Digital tools help chemical researchers and R&D teams spur new ideas, document experiments for effective search and reproducibility, do secure sharing, and make decisions around prime development candidates.
Figure 1: Digital tools help chemical researchers and R&D teams spur new ideas, document experiments for effective search and reproducibility, do secure sharing, and make decisions around prime development candidates.

 Secure, cloud-based SaaS informatics ecosystems are geared toward doing just this. Secure, cloud-based SaaS informatics ecosystems are geared toward doing just this—streamlining data capture, search, analysis, visualization, and sharing to find and leverage the critical testing data needed to make more informed formulation decisions.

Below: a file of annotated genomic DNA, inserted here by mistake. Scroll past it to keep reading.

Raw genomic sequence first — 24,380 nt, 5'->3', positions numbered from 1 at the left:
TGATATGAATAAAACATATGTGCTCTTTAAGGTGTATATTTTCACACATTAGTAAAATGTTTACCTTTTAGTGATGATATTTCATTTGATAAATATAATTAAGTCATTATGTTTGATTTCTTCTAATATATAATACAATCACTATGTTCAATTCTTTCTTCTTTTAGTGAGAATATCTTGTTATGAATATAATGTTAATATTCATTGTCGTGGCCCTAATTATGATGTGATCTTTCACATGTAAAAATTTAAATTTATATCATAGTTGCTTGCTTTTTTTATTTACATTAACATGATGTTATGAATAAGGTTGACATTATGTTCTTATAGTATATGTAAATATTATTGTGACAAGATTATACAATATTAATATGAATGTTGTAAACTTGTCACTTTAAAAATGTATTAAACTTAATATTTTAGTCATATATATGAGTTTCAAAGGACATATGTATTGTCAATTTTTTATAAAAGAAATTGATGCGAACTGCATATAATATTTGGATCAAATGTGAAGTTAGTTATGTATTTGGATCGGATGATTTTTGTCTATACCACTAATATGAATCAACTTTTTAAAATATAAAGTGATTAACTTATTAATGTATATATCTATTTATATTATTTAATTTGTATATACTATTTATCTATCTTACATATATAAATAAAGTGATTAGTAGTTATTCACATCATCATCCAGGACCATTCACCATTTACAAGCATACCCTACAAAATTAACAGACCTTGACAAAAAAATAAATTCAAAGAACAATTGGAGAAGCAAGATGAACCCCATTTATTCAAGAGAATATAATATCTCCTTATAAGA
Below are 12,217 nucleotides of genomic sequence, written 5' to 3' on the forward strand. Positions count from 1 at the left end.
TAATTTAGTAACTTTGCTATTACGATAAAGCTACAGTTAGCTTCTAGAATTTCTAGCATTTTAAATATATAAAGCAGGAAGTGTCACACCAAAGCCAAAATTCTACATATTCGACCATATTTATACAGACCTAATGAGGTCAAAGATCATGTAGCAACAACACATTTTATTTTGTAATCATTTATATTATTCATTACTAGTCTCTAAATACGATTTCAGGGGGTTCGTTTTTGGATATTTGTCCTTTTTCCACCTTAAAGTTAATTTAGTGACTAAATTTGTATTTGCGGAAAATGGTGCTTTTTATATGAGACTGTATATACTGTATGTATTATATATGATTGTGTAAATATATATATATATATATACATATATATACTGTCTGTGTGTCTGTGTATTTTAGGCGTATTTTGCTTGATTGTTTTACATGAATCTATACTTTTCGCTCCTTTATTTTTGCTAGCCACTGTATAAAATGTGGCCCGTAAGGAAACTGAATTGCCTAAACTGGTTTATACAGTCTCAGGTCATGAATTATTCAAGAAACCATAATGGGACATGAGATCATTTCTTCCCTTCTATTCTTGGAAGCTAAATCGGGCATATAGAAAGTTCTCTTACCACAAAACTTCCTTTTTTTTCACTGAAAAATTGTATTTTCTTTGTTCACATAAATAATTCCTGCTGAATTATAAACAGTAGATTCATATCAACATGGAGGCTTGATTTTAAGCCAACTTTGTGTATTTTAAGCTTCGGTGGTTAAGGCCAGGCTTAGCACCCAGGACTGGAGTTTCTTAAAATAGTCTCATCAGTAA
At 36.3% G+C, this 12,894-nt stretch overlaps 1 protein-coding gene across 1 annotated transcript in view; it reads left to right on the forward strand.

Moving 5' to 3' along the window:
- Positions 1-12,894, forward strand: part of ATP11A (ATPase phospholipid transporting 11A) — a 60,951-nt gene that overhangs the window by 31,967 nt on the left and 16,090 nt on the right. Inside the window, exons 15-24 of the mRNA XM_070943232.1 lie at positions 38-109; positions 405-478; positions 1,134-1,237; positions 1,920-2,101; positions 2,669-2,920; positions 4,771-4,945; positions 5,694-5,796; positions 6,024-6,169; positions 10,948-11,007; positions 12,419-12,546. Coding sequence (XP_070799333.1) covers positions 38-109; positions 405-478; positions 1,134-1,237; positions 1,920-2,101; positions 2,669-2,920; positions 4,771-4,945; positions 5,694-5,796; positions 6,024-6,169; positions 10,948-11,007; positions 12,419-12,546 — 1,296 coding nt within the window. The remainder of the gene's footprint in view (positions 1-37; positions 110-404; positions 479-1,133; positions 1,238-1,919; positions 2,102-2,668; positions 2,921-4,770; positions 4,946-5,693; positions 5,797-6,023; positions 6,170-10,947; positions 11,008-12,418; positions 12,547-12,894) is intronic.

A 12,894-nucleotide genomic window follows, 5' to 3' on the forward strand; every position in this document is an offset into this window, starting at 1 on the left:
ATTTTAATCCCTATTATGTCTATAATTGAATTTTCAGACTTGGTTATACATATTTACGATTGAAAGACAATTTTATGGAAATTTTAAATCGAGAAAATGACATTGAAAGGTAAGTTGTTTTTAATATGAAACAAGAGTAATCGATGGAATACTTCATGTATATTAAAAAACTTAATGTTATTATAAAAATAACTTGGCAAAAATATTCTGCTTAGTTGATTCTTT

SaaS informatics can also loop in materials tracking and manufacturing data to create 360-degree data visibility and holistic decision-making for chemical labs. 

But where should you start? The following are some key elements and best practices to consider when moving or planning to move to SaaS.

Cloud-based ELNs and digital chemical drawing tools set the stage

Whether a lab is working with polymers, electronics, CASE chemicals, or water treatment, scientists and R&D teams need  to cope with and leverage data points from all sorts of formats, sources, instruments, and publications. Team members need to be able to optimize their make-test-decide workflows.

Using a full-function, cloud-native electronic notebook (ELN) with a digital chemical drawing tool is a great starting point to meet these key needs.

Employing innovative digital chemical drawing tools, chemists can more easily create, rotate, and share 3D renderings of their molecules.

With ELNs, scientists can centrally capture, organize, document, and reuse relevant experimental data securely and create custom templates for common experiments, saving time and improving reproducibility.